This paper examines how local governments adjust their spending, savings and taxes in response to a temporary revenue windfall generated by a housing boom and how they cope with the inevitable shortfall that appears during the bust. We focus on Spanish local governments given the intensity of the last housing boom-bust experienced there and the large share of construction-related revenues they obtain. We find, first, that just a small share of the boom windfall was saved, with revenues being used primarily to increase spending (above all, current spending) and (to a lesser extent) cut taxes. Second, we find that the failure to save during the boom is higher in places with less informed voters and more contested elections. Third, we also examine what happens during the bust, and find that these governments had to cut abruptly their spending (above all, capital), raise taxes, and allow deficits to grow. Finally, in places wit less informed voters and more contested elections local governments had more trouble in adjusting during the bust, and they tend to rely more on spending cuts than on tax increases.
Solé-Ollé, A. (IEB, XREAP); Viladecans-Marsal, E. (IEB, XREAP)
This paper analyzes the effects of immigration on waiting times for the National Health Service (NHS) in England. Linking administrative records from Hospital Episode Statistics (2003-2012) with immigration data drawn from the UK Labour Force Survey, we find that immigration reduced waiting times for outpatient referrals and did not have significant effects on waiting times in accident and emergency departments (A&E) and elective care. The reduction in outpatient waiting times can be explained by the fact that immigration increases natives’ internal mobility and that immigrants tend to be healthier than natives who move to different areas. Conversely, we observe higher outpatient waiting times in places to which native internal migrants have moved. Finally, we find evidence that immigration increased waiting times for outpatient referrals in more deprived areas outside of London. The increase in average waiting times in more deprived areas is concentrated in the years immediately following the 2004 EU enlargement and disappears in the medium term (e.g., 3 to 4 years).
Giuntella, O., Nicodemo, C. (GEAP, XREAP), Vargas Silva, C.
This paper studies the effects of immigration on the allocation of occupational physical burden and work injury risks. Using data for England and Wales from the Labour Force Survey (2003-2013), we find that, on average, immigration leads to a reallocation of UK-born workers towards jobs characterized by lower physical burden and injury risk. The results also show important differences across skill groups. Immigration reduces the average physical burden of UK-born workers with medium levels of education, but has no significant effect on those with low levels. These findings, together with the evidence that immigrants report lower injury rates than natives, suggest that the reallocation of tasks could reduce overall health care costs and the human and financial costs typically associated with workplace injuries.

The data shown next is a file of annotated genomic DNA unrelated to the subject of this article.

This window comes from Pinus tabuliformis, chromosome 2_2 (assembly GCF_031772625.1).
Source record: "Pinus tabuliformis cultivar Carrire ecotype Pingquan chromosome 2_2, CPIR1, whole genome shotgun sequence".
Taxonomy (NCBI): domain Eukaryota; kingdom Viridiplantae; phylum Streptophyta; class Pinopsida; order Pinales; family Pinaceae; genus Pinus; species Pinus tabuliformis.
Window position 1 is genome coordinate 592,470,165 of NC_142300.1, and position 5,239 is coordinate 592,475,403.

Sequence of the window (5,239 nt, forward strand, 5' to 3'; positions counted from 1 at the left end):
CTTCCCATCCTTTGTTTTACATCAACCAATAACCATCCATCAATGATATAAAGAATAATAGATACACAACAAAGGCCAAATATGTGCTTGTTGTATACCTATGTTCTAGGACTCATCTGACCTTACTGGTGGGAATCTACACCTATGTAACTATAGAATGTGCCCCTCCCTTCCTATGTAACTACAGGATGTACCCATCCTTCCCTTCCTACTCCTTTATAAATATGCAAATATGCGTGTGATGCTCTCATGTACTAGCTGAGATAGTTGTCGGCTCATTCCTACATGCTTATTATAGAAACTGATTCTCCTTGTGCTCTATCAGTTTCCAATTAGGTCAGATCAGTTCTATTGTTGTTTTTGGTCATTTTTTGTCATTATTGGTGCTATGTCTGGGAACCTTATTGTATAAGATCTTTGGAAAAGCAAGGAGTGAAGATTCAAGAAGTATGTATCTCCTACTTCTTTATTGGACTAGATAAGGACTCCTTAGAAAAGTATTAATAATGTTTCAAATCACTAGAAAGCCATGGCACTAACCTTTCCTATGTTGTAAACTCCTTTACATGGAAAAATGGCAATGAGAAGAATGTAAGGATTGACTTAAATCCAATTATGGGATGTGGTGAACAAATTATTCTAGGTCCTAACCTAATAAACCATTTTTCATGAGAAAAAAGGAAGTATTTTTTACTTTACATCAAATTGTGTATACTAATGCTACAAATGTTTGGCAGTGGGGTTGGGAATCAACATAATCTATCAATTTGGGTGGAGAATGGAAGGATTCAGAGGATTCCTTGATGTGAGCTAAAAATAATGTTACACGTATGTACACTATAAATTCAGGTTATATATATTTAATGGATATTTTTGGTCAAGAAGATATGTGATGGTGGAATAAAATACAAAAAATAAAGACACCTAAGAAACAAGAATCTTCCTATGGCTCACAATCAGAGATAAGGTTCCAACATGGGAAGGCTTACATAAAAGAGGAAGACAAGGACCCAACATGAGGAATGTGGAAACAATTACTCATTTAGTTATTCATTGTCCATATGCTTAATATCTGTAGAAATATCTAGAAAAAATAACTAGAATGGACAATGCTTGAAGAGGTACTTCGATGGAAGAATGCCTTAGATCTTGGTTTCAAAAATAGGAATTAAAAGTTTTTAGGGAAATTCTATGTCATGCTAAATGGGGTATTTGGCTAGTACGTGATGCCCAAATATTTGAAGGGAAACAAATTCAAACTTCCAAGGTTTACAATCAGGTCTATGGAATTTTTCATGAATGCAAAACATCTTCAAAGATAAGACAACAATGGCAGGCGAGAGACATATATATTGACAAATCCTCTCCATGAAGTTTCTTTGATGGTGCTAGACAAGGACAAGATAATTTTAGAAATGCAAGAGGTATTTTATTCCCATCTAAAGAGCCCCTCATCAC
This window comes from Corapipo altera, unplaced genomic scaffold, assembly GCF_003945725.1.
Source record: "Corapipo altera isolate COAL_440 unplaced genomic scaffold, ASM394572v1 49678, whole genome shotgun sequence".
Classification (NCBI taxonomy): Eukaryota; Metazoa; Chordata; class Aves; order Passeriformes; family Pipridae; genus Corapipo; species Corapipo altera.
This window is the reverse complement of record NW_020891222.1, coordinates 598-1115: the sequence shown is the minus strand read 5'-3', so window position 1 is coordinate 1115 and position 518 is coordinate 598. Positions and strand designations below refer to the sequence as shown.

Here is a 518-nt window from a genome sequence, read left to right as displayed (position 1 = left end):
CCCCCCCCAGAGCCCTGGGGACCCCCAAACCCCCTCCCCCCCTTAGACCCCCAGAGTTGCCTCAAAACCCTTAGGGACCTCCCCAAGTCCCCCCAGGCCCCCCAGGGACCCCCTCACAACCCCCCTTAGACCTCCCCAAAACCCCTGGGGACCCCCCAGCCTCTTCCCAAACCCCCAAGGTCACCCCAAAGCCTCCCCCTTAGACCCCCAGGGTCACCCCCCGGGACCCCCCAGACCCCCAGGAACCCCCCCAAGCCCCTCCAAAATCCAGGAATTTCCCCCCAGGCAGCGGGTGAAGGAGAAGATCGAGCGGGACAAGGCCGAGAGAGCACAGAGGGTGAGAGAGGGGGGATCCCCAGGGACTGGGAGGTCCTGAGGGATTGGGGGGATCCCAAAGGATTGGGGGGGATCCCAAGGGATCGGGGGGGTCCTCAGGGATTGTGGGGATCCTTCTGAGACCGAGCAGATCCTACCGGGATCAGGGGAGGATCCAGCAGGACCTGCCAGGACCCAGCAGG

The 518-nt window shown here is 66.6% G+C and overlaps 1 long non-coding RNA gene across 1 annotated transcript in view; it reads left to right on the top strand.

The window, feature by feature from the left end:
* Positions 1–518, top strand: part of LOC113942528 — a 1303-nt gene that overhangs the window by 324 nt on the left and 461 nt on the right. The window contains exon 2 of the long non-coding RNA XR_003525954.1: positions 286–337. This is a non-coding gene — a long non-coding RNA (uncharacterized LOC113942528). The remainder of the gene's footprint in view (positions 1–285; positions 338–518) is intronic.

Giuntella, O., Mazzonnay, F., Nicodemo, C. (GEAP, XREAP), Vargas Silva, C.
This study (i) compares the competence levels of the adult population in a set of OECD countries; (ii) assesses the comparative efficiency with which the education system in each country transforms schooling into competences, distinguishing by educational level, and (iii) tracks the evolution of this efficiency by birth cohorts. Using PIAAC data, the paper applies standard parametric frontier techniques under two alternative specifications. The results obtained under both specifications are similar and identify Finland, Sweden, Denmark and Japan as being the most efficient and Spain, the United Kingdom, Italy, Ireland and Poland as the least efficient. The evolution of the efficiency levels by age cohorts shows that higher education is more efficient for younger cohorts, while lower and upper secondary education present a stable trend over cohorts.
Huertas, I. P.; Raymond, J. L. (GEAP, XREAP); Calero, J. (IEB, XREAP)
In this paper, survey data are used to document the presence of gender gaps in selfemployment, employership, and labor force participation in seven Balkan countries and Turkey. The paper examines the quantitative effects of the gender gaps on aggregate productivity and income per capita in these countries. In the model used to carry out this calculation, agents choose between being workers, self-employed, or employers, and women face several restrictions in the labor market. The data display very large gaps in labor force participation and in the percentage of employers and self-employed in the labor force. In almost all cases, these gaps reveal a clear underrepresentation of women. The calculations show that, on average, the loss associated with these gaps is about 17 percent of income per capita. One-third of this loss is due to distortions in the choice of occupations between men andwomen. The remaining two-thirds corresponds to the costs associated with gaps in labor force participation. The dimensions of these gender gaps and their associated costs vary considerably across ages groups, with the age bracket 36–50 years being responsible for most of the losses.